I think that I've made my opinion of Bluetooth audio accessories clear by now. However, in case you haven't heard it yet, here it is: I don't think highly of them. The convenience factor is often eclipsed by lackluster sound quality, battery life, or both. Until now, I never considered any of the pairs that I have used to be outright awful. Unfortunately, today is the day that I must amend that because Urbanear's Stadion represents the most disappointing pair of Bluetooth earbuds that I've ever had the misfortune of using.

I realize how harsh that sounds, but there is no better or nicer way I can say it. After using the Stadion for several weeks in active and sedentary scenarios, I cannot think of another similar product that I've liked less than this one. Whether it's the fit, the sound quality, the battery life, or the overall comfort, the Stadion failed in almost every regard. I will attempt to keep this review out of the rant territory, but we'll see how that goes. Fasten your seatbelts, kids.

The Good

Aesthetics The Stadion looks really interesting and different than your typical neckband-style of Bluetooth earbuds. It's nice to see one that isn't trying to look like a pair of Powerbeats.

The Not So Good

Fit None of the included earcups fit my ears properly and the buds themselves are rather uncomfortable. Consequently, the Stadion does not stay on my head even during light cardio sessions, let alone heavy activity. The buds just... fall out.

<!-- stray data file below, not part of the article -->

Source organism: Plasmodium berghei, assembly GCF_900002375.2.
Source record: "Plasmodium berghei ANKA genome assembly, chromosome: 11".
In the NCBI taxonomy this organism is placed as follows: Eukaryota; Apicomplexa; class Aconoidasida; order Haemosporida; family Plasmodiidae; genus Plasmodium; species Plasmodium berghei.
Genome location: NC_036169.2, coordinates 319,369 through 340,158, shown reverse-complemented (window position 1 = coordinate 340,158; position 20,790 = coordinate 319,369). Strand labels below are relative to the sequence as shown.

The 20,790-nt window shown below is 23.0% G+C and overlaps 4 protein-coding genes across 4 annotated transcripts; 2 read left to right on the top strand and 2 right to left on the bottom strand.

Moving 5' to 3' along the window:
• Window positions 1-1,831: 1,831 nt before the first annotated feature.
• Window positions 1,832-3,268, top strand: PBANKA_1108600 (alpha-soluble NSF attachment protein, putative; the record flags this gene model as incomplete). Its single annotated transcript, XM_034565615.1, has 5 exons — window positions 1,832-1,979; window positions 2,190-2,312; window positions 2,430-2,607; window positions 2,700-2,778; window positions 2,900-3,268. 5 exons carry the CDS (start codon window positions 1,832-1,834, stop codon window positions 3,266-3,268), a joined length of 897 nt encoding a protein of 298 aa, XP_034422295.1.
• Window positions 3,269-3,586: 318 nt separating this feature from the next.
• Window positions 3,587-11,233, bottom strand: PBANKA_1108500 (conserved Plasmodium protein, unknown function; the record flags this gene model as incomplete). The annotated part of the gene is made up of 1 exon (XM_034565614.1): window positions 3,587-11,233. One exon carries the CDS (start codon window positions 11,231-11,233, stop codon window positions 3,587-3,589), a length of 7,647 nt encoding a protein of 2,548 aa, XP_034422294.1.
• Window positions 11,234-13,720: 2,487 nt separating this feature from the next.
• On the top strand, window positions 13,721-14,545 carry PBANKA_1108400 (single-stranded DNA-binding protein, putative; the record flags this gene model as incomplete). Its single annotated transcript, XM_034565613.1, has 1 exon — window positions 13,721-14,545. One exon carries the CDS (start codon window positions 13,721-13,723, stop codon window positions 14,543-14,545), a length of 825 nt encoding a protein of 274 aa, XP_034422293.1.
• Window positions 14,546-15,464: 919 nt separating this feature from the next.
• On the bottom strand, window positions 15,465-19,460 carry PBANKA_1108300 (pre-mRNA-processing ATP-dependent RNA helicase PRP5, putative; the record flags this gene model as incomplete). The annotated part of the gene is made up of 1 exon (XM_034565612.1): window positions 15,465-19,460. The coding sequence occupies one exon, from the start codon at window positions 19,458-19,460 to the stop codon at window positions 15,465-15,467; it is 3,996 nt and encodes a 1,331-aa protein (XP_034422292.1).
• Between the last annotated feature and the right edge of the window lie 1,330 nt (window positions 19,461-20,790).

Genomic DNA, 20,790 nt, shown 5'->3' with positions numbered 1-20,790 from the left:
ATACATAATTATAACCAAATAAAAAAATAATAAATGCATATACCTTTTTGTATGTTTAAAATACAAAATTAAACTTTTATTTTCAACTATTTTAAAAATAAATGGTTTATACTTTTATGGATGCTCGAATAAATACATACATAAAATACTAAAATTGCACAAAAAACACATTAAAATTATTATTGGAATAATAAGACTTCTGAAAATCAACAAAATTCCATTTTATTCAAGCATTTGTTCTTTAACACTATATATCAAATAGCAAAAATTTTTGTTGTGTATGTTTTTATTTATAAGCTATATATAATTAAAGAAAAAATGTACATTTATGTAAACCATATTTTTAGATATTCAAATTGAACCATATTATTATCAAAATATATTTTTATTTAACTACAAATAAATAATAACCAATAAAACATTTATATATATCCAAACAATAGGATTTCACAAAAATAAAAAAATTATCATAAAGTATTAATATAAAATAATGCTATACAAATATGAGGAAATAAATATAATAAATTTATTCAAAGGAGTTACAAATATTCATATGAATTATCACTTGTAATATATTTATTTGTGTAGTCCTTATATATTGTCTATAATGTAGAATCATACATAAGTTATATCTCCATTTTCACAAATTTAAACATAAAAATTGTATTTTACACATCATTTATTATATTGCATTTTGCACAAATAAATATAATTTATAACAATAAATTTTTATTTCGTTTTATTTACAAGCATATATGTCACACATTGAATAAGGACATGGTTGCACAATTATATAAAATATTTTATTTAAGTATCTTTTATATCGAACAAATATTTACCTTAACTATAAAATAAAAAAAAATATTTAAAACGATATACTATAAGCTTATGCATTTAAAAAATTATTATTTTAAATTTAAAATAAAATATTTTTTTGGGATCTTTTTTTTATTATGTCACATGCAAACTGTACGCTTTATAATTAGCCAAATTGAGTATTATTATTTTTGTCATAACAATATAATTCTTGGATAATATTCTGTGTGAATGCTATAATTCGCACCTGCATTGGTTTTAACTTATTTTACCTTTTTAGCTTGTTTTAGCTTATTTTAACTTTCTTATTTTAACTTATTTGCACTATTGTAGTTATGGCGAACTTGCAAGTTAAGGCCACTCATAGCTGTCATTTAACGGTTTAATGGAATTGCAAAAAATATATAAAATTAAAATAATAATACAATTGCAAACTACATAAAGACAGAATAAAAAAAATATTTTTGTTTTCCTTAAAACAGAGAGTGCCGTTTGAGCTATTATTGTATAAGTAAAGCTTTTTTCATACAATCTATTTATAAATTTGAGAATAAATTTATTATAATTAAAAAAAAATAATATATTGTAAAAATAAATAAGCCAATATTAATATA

Ergonomics The button controls are on the solid plastic piece in the middle of the Stadion. Not only are they hard to reach sometimes, but the whole piece itself likes to twist thanks to the coiled cord. This, obviously, makes it even more difficult to press the button you want.
Sound quality The sound profile lacked a satisfying fullness at its best moments; at its worst, it was just plain cacophonous for most of the music genres I listen to, especially the ones I prefer when I'm in the gym.
Battery life Like sound quality, I don't expect much when it comes to Bluetooth earbuds' battery life. I do, however, expect to get through more than two or three long workouts before they die. Such was my consistent experience with the Stadion, which led me to fallback to other earbuds I carry in my gym bag.

Design & comfort

When I think of Scandinavian tech companies, my mind immediately goes to Nokia and Fractal Design — both are well-known for their simple, efficient designs with their products. However, in those simplistic aesthetics lie little pieces of endearing character. Urbanears, being from the Nordic region, took a similar route with the Stadion.